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Oct 23, 2017
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Intelligent Content For The Food Fascinated
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SERVING SAINT LOUIS SINCE 1999
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Drink This Weekend Edition: Morning in Baja

Thursday, April 30th, 2015

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Tequila is delicious in so much more than margaritas, but incorporating it into the home bar can be a challenge. I prefer reposado tequila, which is aged in oak barrels from two to 12 months. Avoid tequila labeled “gold,” which can have as little as 49 percent tequila and contain additives like caramel coloring.

This cocktail combines that reposado tequila with a soft, subtly sweet vermouth and a fruity ruby port to create a perfect patio drink with depth and a bright finish. You can easily turn this cocktail into a party punch by multiplying all the ingredients by eight and adding 16 ounces dry sparking wine.

 

Morning in Baja
1 serving

1 oz. reposado tequila
1 oz. Dolin blanc vermouth
1 oz. ruby port
¾ oz. lemon juice
½ oz. simple syrup
3 thin strips cucumber, for garnish

• Stack the tequila, vermouth, port, lemon juice and simple syrup in a cocktail shaker filled with ice. Shake 15 to 20 seconds, then strain into a rocks glass with ice. Garnish with cucumber strips.

Justin Cardwell is a member of USBG St. Louis and general manager at BC’s Kitchen.

Drink This Weekend Edition: Holiday Flip

Thursday, December 25th, 2014

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Instead of ladling spiked box nog from a punch bowl, wow your guests with customized holiday flips. Traditionally made with liquor, sugar and eggs, a flip is a single-serve cocktail shaken until frothy and is the precursor to modern eggnog. In fact, flips were one of the first cocktails defined by Jerry Thomas’ A Bon Vivant’s Companion, the first bar guide published in 1862.

For this version, I used bourbon and Spirits of St. Louis’ Vermont Night, a whiskey-based spirit infused with winter spices, vanilla, citrus and maple syrup. This liqueur adds sweetness and spice, but if you don’t have a bottle handy, feel free to swap in whatever is available at your home bar. Flips required very fresh eggs for the richest, creamiest texture. If you’re worried about contamination, you can substitute in-shell pasteurized eggs with minimal loss of texture.

 

Holiday Flip
1 serving

1 cup light brown sugar
1 cup water
1.5 oz. Knob Creek or other quality bourbon
1 oz. Vermont Night liqueur
1 oz. half and half
¼ tsp. vanilla extract
1 whole egg
Cinnamon or fresh grated nutmeg, for garnish

• In a small saucepot, bring the brown sugar and water to a simmer over medium-high until the sugar is dissolved. Let cool and refrigerate until ready to use.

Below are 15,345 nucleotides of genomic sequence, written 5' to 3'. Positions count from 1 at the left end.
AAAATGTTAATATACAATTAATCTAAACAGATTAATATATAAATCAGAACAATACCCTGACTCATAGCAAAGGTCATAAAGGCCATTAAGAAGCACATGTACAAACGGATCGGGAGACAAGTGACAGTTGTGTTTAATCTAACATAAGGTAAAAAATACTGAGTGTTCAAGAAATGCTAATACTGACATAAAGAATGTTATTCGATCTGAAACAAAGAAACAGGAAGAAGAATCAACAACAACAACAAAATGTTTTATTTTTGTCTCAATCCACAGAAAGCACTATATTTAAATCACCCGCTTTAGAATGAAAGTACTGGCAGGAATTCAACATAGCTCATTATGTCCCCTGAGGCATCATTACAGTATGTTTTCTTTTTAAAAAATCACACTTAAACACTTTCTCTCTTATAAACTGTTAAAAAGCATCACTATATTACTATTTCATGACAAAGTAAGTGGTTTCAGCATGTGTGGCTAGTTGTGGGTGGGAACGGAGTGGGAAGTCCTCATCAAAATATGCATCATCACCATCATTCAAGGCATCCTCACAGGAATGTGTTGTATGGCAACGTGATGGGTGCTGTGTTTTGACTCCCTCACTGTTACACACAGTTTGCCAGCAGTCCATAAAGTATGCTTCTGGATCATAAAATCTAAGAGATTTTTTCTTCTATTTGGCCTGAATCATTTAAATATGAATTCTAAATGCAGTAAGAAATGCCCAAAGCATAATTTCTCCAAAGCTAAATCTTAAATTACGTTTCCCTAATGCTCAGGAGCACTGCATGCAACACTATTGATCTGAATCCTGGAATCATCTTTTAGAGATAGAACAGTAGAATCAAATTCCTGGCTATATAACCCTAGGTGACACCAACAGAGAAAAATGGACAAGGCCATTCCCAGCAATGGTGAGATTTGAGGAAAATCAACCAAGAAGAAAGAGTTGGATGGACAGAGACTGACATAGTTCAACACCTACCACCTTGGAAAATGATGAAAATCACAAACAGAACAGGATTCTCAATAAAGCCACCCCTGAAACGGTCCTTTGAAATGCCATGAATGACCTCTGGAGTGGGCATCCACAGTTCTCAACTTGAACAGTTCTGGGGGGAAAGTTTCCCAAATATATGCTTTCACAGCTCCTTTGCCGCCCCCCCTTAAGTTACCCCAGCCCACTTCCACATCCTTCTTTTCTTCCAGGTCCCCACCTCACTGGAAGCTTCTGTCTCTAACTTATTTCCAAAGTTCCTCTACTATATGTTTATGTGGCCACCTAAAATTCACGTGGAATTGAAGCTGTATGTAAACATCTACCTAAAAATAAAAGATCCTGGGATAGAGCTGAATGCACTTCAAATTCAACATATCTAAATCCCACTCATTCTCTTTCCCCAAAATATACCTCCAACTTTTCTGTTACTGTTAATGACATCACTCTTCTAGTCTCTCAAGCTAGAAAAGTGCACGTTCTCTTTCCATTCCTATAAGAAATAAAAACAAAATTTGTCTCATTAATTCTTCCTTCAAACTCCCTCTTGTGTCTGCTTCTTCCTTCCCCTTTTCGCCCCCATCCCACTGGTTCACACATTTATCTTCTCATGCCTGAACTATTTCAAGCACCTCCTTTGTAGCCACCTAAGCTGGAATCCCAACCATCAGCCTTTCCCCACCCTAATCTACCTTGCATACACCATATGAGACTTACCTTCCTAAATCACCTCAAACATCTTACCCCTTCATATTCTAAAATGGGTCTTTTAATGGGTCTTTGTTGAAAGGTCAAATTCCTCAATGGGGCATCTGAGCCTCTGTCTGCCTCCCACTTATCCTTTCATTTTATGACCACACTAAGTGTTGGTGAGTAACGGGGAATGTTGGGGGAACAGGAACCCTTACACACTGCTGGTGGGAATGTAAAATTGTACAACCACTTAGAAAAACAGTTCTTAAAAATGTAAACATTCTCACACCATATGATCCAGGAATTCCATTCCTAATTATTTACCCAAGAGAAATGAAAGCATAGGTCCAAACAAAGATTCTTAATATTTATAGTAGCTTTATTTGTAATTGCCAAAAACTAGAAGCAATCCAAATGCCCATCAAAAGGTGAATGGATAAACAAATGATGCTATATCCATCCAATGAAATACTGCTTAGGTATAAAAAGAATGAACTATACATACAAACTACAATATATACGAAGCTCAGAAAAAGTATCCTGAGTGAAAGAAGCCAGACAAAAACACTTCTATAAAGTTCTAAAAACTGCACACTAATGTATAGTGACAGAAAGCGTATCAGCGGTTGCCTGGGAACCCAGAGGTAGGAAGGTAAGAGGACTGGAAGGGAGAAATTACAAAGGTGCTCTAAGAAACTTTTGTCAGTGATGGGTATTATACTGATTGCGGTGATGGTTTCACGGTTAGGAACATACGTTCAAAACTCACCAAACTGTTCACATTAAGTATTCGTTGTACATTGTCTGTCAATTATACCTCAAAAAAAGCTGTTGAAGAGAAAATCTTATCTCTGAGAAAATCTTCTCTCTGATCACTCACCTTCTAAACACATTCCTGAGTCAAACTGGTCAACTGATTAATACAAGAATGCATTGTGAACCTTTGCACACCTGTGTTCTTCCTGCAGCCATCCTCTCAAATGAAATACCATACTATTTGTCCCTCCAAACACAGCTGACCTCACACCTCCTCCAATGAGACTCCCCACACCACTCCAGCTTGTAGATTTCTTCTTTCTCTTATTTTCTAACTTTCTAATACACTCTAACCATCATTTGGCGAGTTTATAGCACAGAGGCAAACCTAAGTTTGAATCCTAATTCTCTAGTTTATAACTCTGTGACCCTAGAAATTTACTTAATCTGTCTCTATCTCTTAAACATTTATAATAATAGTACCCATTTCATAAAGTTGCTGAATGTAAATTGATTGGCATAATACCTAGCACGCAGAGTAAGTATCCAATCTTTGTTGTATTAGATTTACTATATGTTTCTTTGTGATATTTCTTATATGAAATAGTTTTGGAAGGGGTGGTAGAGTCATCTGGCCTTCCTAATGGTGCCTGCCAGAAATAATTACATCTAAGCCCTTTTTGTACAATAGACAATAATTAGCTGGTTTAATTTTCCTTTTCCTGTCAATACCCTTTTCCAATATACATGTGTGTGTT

• Stack 1 ounce of the brown sugar syrup, bourbon, Vermont Night, half and half, vanilla extract and egg in a cocktail shaker and shake dry (without ice) 20 seconds to mix the egg and create a small froth. Add ice and shake wet 20 to 30 seconds to chill and add more froth. Strain through a fine mesh sieve into a martini glass, Old-Fashioned glass or goblet. Garnish with a pinch of cinnamon or grated nutmeg.

 

Justin Cardwell is a member of USBG St. Louis and general manager at BC’s Kitchen.

Drink This Weekend Edition: Oregon’s Bounty

Thursday, September 25th, 2014

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As summer berries turn to fall apples and pears, I like to adjust simple, classic cocktails to introduce fall’s best flavors. This Oregon’s Bounty is a take on a classic Tom Collins. I’ve adapted the recipe to use Ransom Old Tom gin; it’s malty base and crisp herbal notes create a richer mouth feel than its sister, London Dry. It also pairs well with pear liqueur and a homemade honey syrup. This cocktail gets its name from the use of Ransom and Clear Creek spirits, two Oregon-based distilleries; both the gin and the pear liqueur are available at Lukas Liquor.

Oregon’s Bounty
1 serving

1 cup honey
½ cup hot water
1 oz. Ransom Old Tom gin
1 oz. Clear Creek Pear Liqueur
1 oz. fresh lemon juice
Lemon twist for garnish
Thyme sprig for garnish

•In a small bowl, stir together the honey and hot water until dissolved to create a honey syrup.
• To a Boston shaker, add ½ ounce honey syrup, the gin, pear liqueur and lemon juice. Add ice and shake briefly. Strain into a Collins glass filled with crushed ice. Garnish with the lemon twist and thyme sprig.
• Store the remaining honey syrup, refrigerated, up to 1 month.

Justin Cardwell is a member of USBG St. Louis and general manager at BC’s Kitchen.

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